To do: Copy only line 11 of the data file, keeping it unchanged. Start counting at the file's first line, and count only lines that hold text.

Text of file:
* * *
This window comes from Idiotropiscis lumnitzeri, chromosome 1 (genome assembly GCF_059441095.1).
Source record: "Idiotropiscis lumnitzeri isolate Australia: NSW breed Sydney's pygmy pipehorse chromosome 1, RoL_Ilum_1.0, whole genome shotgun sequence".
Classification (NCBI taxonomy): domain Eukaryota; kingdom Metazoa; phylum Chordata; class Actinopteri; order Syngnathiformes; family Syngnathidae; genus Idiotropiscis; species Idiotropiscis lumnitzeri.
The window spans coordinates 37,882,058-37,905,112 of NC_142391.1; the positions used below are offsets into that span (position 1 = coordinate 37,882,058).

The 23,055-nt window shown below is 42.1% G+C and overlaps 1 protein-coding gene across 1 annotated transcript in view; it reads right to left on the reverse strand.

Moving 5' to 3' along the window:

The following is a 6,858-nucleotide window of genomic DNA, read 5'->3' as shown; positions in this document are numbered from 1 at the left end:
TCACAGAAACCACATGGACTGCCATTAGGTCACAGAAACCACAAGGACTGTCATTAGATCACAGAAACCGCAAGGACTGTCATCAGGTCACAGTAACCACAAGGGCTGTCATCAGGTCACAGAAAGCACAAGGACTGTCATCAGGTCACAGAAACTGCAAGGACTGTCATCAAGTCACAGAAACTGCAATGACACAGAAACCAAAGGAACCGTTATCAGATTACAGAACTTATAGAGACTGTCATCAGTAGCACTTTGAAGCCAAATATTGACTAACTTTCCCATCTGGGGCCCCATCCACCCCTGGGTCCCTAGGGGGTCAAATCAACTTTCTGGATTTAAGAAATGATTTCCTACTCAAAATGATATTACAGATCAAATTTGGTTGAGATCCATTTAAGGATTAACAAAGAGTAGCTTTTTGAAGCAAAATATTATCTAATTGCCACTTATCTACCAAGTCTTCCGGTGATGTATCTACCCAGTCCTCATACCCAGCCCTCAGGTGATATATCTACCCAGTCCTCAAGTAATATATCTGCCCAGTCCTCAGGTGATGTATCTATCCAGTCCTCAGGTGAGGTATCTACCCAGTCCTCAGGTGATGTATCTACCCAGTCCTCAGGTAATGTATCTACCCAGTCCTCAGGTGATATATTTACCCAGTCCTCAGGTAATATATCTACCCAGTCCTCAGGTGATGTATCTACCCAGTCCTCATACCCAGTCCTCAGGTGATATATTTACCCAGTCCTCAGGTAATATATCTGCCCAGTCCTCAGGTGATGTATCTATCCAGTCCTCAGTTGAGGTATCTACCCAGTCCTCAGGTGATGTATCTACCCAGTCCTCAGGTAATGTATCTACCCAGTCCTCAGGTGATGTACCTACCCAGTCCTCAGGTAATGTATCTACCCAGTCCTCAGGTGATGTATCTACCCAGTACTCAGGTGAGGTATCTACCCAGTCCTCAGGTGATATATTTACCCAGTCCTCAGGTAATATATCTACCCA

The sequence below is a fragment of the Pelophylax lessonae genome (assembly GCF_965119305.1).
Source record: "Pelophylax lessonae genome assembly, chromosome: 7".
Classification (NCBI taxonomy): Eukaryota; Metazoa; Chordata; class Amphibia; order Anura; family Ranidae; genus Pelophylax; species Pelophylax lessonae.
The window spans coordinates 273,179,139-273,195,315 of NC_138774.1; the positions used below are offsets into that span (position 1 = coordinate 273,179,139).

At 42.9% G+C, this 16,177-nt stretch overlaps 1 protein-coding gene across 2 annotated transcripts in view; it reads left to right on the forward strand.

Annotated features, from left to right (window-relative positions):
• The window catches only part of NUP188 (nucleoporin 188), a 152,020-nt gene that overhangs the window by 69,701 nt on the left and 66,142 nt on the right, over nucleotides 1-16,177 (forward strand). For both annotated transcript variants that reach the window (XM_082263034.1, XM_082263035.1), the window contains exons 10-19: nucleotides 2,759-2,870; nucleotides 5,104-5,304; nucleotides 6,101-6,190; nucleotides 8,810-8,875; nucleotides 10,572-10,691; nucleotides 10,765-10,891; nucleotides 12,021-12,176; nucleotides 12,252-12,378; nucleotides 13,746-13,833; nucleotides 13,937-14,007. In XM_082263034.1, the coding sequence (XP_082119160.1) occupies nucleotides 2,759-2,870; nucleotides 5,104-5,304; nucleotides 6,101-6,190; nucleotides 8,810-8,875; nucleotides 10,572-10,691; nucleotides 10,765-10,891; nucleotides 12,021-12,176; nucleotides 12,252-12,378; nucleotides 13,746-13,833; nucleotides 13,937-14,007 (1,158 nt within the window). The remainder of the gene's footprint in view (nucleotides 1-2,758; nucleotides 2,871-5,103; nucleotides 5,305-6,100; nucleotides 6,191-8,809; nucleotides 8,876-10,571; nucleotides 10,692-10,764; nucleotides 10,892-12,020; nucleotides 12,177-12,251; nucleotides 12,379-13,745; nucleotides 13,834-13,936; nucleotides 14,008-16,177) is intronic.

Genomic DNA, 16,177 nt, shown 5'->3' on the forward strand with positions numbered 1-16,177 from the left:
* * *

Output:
Classification (NCBI taxonomy): Eukaryota; Metazoa; Chordata; class Amphibia; order Anura; family Ranidae; genus Pelophylax; species Pelophylax lessonae.